Ironically, more politicking, based on local neighbourhood concerns, got in the way of a further extension of the Red Line at grade west of North Hollywood on a disused Pacific Red Car corridor. This ended up requiring any further rail to be fully underground, a prohibitively expensive proposition for the relatively low density San Fernando Valley. This turn of events led to some lateral thinking and a flying visit to Curitiba in Brazil which resulted in the corridor being used by the Orange Line Bus Rapid Transit (BRT) to Warner Center and Canoga Park at the western end of the valley in 2005 with a northern extension to Chatsworth Metrolink Station completed in 2012 for a total line length of 29 km. The Orange Line is one of the best BRT implementations in the United States. It carries around 30,000 passengers per day with frequencies of every 4 minutes at peak times; 8 minutes interpeak and 10 minutes at weekends and is a significant feeder to the Red Line at its North Hollywood terminus. Ironically, its peak capacity is close to being maxed out due to the east west line’s interaction with numerous heavily trafficked north south arterials. This issue could be solved with absolute traffic signal priority for buses or the use of bi-articulated buses.
After the Red Line, the next rail line to be built was the 32.2 km Green Line which resulted from a judicial compromise over the construction of the last freeway to be built in Los Angeles, the Glenn Anderson Freeway linking Norwalk with LAX Airport and the South Bay. This required the inclusion of rapid transit into the freeway median. Due to the then booming aerospace industry in the South Bay, the decision was taken to prioritise servicing the South Bay over a spur into LAX Airport, instead requiring airport-bound customers to transfer to a free bus shuttle at Aviation/LAX Station, 4 km from the airport. The line was also foreshortened at its eastern end well short of its originally intended (and more useful) terminus at the Norwalk Metrolink Station. The Green Line opened in 1995 just as the South Bay aerospace industry went into major decline and it has since been mocked as the line that goes from nowhere to nowhere. Nevertheless, it still carries 40,000 weekday passengers; connects to the very heavily used Blue Line at Willowbrook and to LAX at Aviation/ LAX (via a free bus shuttle). Due to the line being fully grade-separated, it averages 52.2 km/h (including station stops).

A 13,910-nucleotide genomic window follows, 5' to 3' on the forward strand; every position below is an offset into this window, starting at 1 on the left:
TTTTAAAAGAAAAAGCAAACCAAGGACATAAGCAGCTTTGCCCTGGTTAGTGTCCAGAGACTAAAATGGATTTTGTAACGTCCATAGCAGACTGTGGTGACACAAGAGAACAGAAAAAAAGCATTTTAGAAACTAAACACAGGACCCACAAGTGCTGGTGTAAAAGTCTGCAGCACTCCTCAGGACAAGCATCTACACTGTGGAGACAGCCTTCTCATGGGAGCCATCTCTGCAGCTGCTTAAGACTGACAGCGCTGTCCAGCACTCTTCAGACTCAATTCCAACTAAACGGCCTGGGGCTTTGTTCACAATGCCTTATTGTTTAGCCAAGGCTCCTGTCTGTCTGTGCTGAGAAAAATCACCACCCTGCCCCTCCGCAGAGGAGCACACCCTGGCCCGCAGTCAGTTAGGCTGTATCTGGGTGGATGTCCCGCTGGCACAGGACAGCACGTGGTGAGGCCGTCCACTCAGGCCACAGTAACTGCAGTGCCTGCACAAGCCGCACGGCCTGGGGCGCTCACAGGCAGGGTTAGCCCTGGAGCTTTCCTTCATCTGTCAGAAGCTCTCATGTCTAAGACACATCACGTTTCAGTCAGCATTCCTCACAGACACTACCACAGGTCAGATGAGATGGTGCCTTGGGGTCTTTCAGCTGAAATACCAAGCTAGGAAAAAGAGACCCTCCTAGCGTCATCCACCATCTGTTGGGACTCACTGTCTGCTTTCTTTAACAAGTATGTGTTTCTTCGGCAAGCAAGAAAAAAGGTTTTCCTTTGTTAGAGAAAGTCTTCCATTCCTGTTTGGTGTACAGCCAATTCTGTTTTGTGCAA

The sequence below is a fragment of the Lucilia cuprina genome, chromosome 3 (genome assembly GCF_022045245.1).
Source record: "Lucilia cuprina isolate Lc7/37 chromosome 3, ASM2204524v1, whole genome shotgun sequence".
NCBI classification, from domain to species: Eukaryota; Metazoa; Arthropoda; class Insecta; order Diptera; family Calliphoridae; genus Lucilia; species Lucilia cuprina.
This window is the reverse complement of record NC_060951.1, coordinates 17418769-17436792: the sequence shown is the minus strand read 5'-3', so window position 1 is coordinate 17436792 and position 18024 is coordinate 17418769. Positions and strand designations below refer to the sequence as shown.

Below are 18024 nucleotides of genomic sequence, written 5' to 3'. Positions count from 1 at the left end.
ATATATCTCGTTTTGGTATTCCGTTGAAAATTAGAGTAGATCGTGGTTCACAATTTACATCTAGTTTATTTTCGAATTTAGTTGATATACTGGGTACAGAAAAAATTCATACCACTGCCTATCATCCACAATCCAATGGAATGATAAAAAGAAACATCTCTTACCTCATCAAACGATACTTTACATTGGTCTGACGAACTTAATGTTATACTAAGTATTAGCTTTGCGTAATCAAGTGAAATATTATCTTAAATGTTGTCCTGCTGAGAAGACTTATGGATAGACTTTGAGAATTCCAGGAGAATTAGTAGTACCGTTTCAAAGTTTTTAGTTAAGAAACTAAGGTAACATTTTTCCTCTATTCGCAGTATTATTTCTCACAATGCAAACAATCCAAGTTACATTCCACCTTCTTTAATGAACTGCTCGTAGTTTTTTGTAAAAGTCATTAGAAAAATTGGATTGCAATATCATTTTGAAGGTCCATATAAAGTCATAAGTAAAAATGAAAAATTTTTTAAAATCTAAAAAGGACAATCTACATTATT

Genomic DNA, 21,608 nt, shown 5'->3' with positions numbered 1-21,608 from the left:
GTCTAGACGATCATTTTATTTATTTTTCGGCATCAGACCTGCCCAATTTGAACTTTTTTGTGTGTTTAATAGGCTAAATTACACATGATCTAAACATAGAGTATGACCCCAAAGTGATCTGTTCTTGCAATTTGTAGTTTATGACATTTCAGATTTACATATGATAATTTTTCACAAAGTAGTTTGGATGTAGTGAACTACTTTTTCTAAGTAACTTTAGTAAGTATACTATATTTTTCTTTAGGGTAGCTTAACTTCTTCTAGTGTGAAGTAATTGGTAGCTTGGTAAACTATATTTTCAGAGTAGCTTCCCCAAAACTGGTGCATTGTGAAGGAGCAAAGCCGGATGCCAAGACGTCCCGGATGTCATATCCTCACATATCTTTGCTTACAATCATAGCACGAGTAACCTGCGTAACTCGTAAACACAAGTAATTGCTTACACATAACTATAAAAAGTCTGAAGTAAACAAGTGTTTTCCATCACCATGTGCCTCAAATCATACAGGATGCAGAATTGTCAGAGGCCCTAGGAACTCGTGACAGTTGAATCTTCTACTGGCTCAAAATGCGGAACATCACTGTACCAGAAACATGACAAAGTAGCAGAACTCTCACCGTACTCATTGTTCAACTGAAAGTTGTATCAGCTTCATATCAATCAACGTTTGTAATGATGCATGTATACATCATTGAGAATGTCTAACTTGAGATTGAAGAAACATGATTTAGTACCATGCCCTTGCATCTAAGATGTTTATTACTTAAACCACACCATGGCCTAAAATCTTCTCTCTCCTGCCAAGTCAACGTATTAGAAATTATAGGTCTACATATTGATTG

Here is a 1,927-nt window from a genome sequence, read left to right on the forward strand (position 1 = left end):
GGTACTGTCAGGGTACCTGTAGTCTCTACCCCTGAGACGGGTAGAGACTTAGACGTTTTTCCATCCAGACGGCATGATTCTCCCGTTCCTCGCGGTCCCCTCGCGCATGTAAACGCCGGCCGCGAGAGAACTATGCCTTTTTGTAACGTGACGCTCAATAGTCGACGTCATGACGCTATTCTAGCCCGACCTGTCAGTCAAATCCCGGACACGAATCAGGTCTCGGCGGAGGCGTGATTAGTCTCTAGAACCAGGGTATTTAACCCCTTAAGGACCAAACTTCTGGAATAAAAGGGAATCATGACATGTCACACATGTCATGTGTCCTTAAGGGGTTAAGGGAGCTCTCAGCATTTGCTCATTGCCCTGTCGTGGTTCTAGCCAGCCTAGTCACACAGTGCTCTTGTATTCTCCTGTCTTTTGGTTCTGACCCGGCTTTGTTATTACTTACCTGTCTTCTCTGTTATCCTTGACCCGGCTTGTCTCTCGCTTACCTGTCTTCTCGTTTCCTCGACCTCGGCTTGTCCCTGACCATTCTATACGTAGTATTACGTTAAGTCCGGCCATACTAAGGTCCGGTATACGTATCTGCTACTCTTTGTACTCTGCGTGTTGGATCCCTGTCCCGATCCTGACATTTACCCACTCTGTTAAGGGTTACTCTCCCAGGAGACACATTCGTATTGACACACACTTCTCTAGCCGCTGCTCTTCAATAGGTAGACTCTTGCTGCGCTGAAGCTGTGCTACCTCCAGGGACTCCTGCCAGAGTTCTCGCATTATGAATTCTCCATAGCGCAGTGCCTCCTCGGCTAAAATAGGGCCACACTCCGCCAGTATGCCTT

Further rail development took place with the opening of the Gold Line from Union Station to Pasadena in 2003, a project that jumped up the priority queue due to energetic lobbying and political support in the area and the San Gabriel Valley to its east as well as the absence of other suitable “shovel-ready” projects. This line was extended from Union Station into East Los Angeles in 2007 including a 2.9 km underground section with two stations under East First Street in Boyle Heights. The Gold Line has a total length of 31.7 km carries around 43,000 daily passengers.
The latest light rail line to be completed is the 13.8 km first stage of the Expo Line from Downtown Los Angeles to Culver City on the Westside, again utilising a disused Red Car corridor parallel to Expo Boulevard. This line brings the University of Southern California and the various museums and sports venues in the Expo Park/ LA Coliseum area into the rail network and is the first rail line to serve the heavily congested Westside in over 50 years. Only opened in 2012, it is already exceeding its 2020 patronage estimates with 27,000 daily passengers just one year after opening.
In 1990, Los Angeles had 0 km of rail. Since then, it has progressively built out 28 km of fully underground metro heavy rail; 113 km of light rail and 624 km of commuter rail. Underground heavy rail carries 160,000 passengers per day; light rail 200,000 and the largely peak-focused commuter rail 40,000. Going from 0 to ~400,000 daily rail passengers in a little over 20 years is not an achievement to be sniffed at.
As of today this is the extent of the LA rapid transit system. Metro have also put together this neat interactive timeline of the development of their rapid transit network.
Tomorrow Darren will cover what’s planned for the future of rapid transit in LA and how they are paying for it.
The author the above article is an employee of Auckland Transport, however, the views, or opinions expressed in that article are personal to the author and do not necessarily represent the views of Auckland Transport, its management or employees. Auckland Transport is not responsible for, and disclaims any and all liability for the content of the article.